Dismiss Notice
Join Physics Forums Today!
The friendliest, high quality science and math community on the planet! Everyone who loves science is here!

Trouble with the following limit

  1. Aug 16, 2005 #1
    I'm having trouble with the following limit:
    [tex]\lim_{n \rightarrow \infty} 2^n \arcsin \frac{k}{2^n u_{n}} \text{, where \emph{k} is constant.}[/tex]

    I'm given that [itex]\lim u_{n} = u[/itex], where u is constant.

    Apparently the book says the answer is [itex]\frac{k}{u}[/itex], but I can't figure out why.
     
  2. jcsd
  3. Aug 16, 2005 #2

    lurflurf

    User Avatar
    Homework Helper

    Le Hopital's rules works well.
    so does the substitution k/(2^n un)=sin(x)
    if you have
    lim x->0 sin(x)/x=1 as a known limit
     
  4. Aug 16, 2005 #3

    arildno

    User Avatar
    Science Advisor
    Homework Helper
    Gold Member
    Dearly Missed

    Ok:
    1. We have that [tex]arcsin(x)\approx{x},|x|<<1[/tex],
    that is, when x is close to 0, arcsine is practically equal to x.
    If you are unsure about it, remember that the SINE function sin(x) is practically equal to x when x is close to 0 (measured in radians, that is).
    But:
    Since arcsine is the inverse of sine we have:
    [tex]arcsin(\sin(x))=x[/tex]
    by definition of the inverse.
    For SMALL x's, we may replace sin(x) with x, and gets:
    [tex]arcsin(x)\approx{x}[/tex]
    which is what we claimed..

    2. Now, you should be able to do the rest..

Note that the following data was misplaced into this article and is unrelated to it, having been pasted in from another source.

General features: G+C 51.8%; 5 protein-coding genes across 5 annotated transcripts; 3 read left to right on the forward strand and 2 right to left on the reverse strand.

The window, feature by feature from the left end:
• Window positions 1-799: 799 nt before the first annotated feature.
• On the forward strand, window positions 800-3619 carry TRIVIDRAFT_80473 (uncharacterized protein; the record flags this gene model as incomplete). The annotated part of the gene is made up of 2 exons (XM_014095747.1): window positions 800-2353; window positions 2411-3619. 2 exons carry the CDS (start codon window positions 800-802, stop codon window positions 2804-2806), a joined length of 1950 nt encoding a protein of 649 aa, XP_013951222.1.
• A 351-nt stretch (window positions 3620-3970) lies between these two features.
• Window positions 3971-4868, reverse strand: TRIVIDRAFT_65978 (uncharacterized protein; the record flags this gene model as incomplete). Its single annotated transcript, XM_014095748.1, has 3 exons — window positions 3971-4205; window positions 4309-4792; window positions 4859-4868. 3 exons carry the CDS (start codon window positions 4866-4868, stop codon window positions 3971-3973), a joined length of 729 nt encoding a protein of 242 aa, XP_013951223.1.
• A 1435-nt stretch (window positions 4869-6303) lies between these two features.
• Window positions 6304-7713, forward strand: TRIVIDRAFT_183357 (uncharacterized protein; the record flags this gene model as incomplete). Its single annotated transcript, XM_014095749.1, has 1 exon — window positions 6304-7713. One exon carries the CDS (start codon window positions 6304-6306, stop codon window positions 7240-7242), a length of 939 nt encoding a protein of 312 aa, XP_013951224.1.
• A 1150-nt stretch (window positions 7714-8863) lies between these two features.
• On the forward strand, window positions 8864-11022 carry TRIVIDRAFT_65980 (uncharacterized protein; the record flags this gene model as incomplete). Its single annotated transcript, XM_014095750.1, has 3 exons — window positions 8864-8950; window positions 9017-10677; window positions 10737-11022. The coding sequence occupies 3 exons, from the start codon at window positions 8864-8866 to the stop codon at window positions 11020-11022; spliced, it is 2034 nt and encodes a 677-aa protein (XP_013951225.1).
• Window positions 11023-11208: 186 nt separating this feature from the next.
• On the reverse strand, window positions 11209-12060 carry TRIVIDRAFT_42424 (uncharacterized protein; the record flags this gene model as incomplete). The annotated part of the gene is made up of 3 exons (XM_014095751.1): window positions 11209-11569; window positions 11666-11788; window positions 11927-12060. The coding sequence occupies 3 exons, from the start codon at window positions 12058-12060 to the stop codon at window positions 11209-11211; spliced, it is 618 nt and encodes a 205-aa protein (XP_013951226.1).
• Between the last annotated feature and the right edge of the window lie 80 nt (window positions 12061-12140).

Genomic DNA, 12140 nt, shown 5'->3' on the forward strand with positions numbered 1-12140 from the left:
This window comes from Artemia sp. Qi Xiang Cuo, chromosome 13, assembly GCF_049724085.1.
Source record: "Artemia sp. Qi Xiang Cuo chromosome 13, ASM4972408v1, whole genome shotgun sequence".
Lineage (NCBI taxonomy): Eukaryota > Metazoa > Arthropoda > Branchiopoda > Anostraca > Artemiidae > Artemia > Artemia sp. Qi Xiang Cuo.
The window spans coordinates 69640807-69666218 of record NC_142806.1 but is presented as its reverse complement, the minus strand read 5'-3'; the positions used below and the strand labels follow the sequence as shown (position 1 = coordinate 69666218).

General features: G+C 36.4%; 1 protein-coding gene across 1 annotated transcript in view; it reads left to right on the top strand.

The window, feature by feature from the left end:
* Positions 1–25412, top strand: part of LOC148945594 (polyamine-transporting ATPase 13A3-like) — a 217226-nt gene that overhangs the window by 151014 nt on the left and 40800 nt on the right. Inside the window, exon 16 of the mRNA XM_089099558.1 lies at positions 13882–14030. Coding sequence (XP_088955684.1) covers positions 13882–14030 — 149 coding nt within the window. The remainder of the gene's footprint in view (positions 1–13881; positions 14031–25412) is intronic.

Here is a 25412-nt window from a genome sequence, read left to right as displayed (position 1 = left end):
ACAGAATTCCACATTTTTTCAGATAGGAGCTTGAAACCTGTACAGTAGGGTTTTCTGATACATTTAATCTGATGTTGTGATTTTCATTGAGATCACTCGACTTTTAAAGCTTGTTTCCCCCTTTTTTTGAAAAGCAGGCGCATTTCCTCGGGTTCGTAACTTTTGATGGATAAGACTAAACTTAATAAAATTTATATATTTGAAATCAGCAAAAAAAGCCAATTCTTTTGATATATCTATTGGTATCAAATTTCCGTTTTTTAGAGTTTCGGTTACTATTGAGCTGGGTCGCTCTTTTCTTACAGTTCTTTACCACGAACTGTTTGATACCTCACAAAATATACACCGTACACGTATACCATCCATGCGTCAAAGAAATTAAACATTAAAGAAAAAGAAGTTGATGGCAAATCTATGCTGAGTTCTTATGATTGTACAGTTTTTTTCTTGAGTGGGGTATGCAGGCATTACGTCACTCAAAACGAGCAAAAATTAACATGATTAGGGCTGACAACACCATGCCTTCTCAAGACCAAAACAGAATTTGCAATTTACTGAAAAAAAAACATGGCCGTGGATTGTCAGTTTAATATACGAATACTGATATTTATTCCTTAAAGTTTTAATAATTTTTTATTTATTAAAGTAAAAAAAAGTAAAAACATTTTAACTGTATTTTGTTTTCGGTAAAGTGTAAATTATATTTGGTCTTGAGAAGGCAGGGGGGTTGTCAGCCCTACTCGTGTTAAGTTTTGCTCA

Last edited: Aug 16, 2005
  5. Aug 16, 2005 #4

    lurflurf

    User Avatar
    Homework Helper

    That works, but it is important to recall
    Arcsin(x)=x+O(x^3)
    lest one get confused when confronted with something like
    [tex]\lim_{x\rightarrow 0}\frac{\sin^{-1}(x)-\sin(x)}{x^3}=\frac{1}{3}[/tex]
     
  6. Aug 17, 2005 #5

    arildno

    User Avatar
    Science Advisor
    Homework Helper
    Gold Member
    Dearly Missed

    Since it worked (hooray! it worked!!!), I didn't see any reason why I should load upon OP more than he needed.

    And, if we are in need of the higher-order terms of arcsine, we can readily find them by inverting the power series of sine by the method of successive substitutions (or compute that Taylor series of arcsine otherwise, or look it up in a ready-made formula book etc.).
     
    Last edited: Aug 17, 2005
  7. Aug 17, 2005 #6
    Thanks guys. I was so determined that the book was wrong that I refused to think about this clearly. :)
     
Know someone interested in this topic? Share this thread via Reddit, Google+, Twitter, or Facebook

Have something to add?



Similar Discussions: Trouble with the following limit
  1. Trouble with Limits (Replies: 6)

Loading...